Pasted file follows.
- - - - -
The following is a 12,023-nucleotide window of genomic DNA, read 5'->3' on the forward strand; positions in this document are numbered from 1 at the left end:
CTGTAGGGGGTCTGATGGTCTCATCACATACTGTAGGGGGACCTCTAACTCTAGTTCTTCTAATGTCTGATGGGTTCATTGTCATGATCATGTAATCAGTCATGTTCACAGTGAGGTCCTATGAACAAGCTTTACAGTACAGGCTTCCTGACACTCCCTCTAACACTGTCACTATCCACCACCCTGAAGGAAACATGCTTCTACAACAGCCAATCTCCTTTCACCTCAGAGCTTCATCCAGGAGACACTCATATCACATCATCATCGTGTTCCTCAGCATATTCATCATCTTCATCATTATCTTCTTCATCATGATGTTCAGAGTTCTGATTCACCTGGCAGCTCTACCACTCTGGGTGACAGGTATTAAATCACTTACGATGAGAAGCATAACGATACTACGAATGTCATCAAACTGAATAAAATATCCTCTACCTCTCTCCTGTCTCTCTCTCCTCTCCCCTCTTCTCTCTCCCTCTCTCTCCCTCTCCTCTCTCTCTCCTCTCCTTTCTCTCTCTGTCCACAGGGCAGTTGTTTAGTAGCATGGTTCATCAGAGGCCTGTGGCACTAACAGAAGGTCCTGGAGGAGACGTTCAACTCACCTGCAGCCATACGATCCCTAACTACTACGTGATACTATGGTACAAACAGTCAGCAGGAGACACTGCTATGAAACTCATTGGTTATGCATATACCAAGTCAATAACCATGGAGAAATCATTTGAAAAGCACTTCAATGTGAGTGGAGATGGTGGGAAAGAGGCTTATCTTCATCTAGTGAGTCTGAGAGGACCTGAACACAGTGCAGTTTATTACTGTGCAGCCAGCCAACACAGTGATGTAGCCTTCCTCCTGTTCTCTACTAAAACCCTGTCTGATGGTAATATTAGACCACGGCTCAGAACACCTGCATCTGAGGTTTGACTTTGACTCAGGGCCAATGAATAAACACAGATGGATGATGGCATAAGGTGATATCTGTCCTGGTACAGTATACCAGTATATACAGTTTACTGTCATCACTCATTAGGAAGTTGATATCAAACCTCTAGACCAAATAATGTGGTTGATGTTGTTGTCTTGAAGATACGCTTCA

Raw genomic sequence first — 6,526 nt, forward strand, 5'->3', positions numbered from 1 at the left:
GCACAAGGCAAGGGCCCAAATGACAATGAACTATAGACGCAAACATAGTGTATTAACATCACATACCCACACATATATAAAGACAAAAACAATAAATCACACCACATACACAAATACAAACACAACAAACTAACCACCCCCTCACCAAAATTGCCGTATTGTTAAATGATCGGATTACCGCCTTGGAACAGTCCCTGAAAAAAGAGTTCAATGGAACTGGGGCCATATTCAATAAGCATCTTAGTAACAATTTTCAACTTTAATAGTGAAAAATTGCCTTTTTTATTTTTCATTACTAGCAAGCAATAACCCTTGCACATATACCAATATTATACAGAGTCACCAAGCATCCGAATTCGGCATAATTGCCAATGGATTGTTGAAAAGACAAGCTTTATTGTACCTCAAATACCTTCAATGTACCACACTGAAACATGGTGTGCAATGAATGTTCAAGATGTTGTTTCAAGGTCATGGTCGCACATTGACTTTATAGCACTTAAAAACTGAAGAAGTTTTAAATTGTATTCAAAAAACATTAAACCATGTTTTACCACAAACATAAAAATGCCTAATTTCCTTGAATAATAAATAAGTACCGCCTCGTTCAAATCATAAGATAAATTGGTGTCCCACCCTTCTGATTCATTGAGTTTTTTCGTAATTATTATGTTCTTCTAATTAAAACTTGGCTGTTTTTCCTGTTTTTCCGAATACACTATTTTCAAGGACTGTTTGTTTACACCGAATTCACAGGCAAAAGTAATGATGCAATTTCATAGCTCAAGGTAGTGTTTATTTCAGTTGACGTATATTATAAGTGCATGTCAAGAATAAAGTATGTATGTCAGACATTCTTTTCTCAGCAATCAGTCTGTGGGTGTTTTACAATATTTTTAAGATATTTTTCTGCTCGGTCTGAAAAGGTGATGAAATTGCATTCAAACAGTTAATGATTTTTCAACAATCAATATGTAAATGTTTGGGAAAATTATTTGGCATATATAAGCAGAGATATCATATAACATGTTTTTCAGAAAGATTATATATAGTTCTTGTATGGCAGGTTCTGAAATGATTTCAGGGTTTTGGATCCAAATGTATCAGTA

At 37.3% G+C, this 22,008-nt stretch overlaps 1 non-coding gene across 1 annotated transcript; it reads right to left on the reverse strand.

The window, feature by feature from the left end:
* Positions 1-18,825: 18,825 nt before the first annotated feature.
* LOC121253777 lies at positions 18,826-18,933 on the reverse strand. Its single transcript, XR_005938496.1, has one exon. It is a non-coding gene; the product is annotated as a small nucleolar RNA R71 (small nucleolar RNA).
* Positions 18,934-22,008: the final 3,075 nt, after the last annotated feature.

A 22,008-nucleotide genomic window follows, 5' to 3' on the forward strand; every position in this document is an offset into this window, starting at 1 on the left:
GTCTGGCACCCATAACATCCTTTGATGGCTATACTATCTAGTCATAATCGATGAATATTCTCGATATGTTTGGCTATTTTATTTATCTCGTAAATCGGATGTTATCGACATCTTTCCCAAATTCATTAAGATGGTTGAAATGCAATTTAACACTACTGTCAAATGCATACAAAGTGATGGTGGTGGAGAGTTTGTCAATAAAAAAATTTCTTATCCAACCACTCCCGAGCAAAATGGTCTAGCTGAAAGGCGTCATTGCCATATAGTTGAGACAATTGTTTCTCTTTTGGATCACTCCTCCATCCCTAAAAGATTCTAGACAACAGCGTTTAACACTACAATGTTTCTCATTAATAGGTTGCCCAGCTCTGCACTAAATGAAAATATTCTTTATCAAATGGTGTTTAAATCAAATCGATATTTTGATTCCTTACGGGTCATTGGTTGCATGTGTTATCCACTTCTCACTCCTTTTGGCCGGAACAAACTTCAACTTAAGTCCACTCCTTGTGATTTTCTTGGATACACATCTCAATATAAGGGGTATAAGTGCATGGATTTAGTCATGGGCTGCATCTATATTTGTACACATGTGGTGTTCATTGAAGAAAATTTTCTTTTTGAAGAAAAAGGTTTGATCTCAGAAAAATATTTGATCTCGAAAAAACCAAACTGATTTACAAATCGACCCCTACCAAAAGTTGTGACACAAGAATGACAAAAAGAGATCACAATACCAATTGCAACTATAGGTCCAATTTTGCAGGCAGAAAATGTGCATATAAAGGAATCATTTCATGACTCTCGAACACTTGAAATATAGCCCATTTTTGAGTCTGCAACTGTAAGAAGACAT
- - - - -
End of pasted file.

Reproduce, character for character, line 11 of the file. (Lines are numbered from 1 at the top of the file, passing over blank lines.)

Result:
GTCTGGCACCCATAACATCCTTTGATGGCTATACTATCTAGTCATAATCGATGAATATTCTCGATATGTTTGGCTATTTTATTTATCTCGTAAATCGGATGTTATCGACATCTTTCCCAAATTCATTAAGATGGTTGAAATGCAATTTAACACTACTGTCAAATGCATACAAAGTGATGGTGGTGGAGAGTTTGTCAATAAAAAAATTTCTTATCCAACCACTCCCGAGCAAAATGGTCTAGCTGAAAGGCGTCATTGCCATATAGTTGAGACAATTGTTTCTCTTTTGGATCACTCCTCCATCCCTAAAAGATTCTAGACAACAGCGTTTAACACTACAATGTTTCTCATTAATAGGTTGCCCAGCTCTGCACTAAATGAAAATATTCTTTATCAAATGGTGTTTAAATCAAATCGATATTTTGATTCCTTACGGGTCATTGGTTGCATGTGTTATCCACTTCTCACTCCTTTTGGCCGGAACAAACTTCAACTTAAGTCCACTCCTTGTGATTTTCTTGGATACACATCTCAATATAAGGGGTATAAGTGCATGGATTTAGTCATGGGCTGCATCTATATTTGTACACATGTGGTGTTCATTGAAGAAAATTTTCTTTTTGAAGAAAAAGGTTTGATCTCAGAAAAATATTTGATCTCGAAAAAACCAAACTGATTTACAAATCGACCCCTACCAAAAGTTGTGACACAAGAATGACAAAAAGAGATCACAATACCAATTGCAACTATAGGTCCAATTTTGCAGGCAGAAAATGTGCATATAAAGGAATCATTTCATGACTCTCGAACACTTGAAATATAGCCCATTTTTGAGTCTGCAACTGTAAGAAGACAT